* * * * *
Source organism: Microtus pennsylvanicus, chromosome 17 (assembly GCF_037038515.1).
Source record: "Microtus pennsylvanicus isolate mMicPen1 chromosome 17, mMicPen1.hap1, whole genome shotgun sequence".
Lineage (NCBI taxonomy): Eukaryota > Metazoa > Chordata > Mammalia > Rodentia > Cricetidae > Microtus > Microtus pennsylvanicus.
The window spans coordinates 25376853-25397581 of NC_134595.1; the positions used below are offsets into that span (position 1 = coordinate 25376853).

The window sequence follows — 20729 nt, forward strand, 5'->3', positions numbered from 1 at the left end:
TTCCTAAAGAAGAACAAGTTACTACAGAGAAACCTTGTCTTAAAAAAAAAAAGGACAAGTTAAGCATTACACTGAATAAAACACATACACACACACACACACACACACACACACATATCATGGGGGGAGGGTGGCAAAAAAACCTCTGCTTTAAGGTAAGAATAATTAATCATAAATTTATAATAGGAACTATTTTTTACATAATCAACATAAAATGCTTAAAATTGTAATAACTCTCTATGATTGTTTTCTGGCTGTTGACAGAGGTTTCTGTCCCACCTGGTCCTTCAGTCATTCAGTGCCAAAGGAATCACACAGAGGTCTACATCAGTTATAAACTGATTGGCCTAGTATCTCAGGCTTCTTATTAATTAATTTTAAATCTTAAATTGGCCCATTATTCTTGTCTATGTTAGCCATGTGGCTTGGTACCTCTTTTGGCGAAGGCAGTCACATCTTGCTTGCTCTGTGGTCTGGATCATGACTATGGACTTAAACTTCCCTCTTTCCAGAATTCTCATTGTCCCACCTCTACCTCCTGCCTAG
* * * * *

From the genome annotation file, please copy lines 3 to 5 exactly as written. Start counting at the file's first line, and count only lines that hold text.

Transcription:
Lineage (NCBI taxonomy): Eukaryota > Metazoa > Chordata > Mammalia > Rodentia > Cricetidae > Microtus > Microtus pennsylvanicus.
The window spans coordinates 25376853-25397581 of NC_134595.1; the positions used below are offsets into that span (position 1 = coordinate 25376853).

The window sequence follows — 20729 nt, forward strand, 5'->3', positions numbered from 1 at the left end: